VW ID.4's Slow Start In China Blamed On Staff's Rigid Dress Code

Mystery shoppers sent by Stifel to VW, Tesla, and Nio stores discovered that VW employees dress too conservatively for young buyers.

Volkswagen’s ID.4 electric vehicle has had a slow start in China, with sold just over 1,200 sales in the model’s first two months on the Chinese market; by contrast, Tesla sold more than 6,000 units of the Model Y two months after launch.

There are many theories trying to explain why the ID.4’s is underperforming. One of the most unusual comes from Stifel analyst Daniel Schwarz, who believes that VW employees dress too conservatively compared to staff from competitors like Tesla and Nio.

Yes, you read that right, and no, this theory did not come out of the blue. Schwarz came to this conclusion after Stifel dispatched mystery shoppers to VW, Tesla, and Nio stores.

According to the analyst, the experience in Volkswagen’s dealerships was very different, as the staff were dressed very conservatively and were not as energetic as those in the Tesla and Nio stores.

“Clearly, the dealerships at VW look older than at Tesla or Nio. The sales personnel at Tesla/Nio are younger and perceived as ‘more energetic and more confident’ than VW’s sales personnel— the mystery shoppers were stressing this very much, also that it influences the buying decision.”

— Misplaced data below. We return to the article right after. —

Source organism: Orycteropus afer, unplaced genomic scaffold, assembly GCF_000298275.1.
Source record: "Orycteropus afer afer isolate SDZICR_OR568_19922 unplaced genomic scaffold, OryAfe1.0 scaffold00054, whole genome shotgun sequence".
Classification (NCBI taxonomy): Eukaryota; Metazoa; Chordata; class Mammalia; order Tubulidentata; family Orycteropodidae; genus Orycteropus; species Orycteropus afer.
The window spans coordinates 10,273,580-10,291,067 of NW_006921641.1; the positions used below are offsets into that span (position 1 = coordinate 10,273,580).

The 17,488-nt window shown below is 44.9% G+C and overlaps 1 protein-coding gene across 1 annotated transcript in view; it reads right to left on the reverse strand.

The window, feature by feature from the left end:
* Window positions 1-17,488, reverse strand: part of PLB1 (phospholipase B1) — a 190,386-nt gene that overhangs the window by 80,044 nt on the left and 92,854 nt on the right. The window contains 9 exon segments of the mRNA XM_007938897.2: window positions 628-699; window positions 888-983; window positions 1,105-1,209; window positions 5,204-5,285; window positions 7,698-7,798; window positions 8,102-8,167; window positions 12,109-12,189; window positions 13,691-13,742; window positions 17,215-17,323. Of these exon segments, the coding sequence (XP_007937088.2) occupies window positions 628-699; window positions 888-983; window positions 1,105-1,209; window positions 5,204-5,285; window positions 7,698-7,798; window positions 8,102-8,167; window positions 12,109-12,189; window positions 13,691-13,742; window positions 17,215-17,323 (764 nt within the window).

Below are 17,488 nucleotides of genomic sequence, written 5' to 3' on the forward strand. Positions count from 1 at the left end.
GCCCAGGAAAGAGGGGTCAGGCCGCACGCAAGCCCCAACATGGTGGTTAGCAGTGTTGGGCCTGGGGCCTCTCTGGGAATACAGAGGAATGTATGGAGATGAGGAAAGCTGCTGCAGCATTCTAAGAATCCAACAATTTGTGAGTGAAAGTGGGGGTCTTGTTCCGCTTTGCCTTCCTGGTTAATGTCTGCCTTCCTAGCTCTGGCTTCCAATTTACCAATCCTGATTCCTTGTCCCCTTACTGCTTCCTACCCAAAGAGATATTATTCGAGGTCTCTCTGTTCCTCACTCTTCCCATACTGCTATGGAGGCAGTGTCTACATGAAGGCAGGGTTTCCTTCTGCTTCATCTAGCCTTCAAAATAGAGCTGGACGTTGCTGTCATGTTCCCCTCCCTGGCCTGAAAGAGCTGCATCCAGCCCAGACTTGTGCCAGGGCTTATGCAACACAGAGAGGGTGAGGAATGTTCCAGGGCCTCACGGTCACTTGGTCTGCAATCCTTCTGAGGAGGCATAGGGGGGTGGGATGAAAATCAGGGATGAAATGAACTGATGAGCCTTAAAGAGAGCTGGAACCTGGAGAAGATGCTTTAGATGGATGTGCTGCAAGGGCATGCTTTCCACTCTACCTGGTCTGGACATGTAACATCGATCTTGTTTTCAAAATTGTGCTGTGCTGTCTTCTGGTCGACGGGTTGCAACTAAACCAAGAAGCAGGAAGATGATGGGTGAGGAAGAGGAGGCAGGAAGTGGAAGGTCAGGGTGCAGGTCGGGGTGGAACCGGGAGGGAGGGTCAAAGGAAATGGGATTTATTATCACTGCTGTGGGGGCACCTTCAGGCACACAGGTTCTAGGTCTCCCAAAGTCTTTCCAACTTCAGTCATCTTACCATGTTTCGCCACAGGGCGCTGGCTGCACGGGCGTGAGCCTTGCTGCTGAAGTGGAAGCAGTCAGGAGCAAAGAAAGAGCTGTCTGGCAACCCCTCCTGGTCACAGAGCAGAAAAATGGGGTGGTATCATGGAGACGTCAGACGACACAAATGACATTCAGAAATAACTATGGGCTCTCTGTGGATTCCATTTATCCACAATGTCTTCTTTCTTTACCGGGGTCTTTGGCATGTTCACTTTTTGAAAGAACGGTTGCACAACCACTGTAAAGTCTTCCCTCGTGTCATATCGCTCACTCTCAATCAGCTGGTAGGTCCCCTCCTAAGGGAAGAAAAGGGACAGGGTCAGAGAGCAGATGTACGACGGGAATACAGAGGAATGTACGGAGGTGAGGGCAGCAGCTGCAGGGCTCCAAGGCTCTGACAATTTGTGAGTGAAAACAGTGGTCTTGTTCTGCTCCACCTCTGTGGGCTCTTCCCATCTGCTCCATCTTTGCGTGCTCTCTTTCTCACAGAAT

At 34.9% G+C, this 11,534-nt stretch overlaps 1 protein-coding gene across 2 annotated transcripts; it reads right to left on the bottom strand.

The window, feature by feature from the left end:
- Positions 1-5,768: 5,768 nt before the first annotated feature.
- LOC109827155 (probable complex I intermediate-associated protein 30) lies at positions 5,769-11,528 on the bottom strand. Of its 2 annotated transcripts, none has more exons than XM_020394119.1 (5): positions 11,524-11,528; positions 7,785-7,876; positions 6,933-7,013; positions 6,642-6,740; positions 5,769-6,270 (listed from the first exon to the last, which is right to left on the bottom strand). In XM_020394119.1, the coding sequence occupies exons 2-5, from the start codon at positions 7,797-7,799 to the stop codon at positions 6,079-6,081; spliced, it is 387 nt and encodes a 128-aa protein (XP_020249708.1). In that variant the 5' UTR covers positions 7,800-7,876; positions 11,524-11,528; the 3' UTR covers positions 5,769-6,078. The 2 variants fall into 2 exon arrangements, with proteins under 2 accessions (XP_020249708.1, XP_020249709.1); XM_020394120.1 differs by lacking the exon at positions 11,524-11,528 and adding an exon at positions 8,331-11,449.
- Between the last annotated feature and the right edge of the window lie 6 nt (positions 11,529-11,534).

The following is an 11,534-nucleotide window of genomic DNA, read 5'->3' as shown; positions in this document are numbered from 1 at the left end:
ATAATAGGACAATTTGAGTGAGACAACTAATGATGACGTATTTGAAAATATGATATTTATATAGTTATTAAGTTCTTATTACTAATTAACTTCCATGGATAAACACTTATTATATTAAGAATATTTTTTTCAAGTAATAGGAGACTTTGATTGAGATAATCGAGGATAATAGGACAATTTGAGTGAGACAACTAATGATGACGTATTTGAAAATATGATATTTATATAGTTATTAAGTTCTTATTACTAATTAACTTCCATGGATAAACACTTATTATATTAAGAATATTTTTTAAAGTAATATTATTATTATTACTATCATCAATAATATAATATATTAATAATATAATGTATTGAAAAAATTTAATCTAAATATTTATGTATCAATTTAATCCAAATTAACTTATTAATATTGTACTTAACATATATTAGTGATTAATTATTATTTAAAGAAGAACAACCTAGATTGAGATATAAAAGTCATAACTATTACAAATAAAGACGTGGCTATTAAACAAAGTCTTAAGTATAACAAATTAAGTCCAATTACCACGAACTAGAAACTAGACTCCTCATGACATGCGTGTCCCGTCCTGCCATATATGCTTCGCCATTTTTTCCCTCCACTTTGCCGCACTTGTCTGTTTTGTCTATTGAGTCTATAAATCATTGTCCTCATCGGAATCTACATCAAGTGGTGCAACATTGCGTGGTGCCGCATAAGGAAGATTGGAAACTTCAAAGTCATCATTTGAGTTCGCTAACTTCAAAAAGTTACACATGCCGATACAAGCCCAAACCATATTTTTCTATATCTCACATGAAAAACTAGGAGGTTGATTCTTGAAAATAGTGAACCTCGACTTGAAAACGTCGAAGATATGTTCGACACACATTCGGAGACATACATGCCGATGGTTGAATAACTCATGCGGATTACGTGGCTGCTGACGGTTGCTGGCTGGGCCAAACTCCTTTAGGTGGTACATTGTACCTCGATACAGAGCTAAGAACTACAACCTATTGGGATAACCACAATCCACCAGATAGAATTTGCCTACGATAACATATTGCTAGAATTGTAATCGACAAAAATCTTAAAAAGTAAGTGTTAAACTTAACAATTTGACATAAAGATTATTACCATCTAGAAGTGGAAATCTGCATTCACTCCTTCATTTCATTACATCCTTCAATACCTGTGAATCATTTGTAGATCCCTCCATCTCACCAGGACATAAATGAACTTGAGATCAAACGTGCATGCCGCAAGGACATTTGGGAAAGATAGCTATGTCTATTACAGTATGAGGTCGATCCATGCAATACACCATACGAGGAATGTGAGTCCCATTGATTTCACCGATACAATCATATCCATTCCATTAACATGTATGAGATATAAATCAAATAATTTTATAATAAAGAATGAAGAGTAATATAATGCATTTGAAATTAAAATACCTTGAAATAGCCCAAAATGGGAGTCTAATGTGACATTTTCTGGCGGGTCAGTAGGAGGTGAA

Daniel Schwarz, Stifel analyst

To back these claims, Schwarz included a photo that shows a VW salesman in a tie, compared with the more relaxed Tesla and Nio sales staff. While that may oversimplifying things, the fact remains that younger customers may feel more at ease in the company of salespeople who dress in a more relaxed manner. For some buyers, the more conservative dress code could also send the message that legacy automakers are more rigid and stuck in their old ways.

However, Schwarz added that VW knows it needs to improve in China, and the company is adding new locations. In a July 29 earnings call, VW Group China’s CEO Stephan Wollenstein said that the VW brand is aiming for a network across both joint ventures (FAW-VW and SAIC-VW) of roughly 150 such prime locations in high-frequency areas in China, where its competitors are also now presenting their cars. He also said that would give VW a similar-sized network to NEV-only brands.

They might be another reason for the ID.4’s underperforming sales, though. In China, the number 4 is associated with death because it has almost the same pronunciation in Mandarin as the word “death.”


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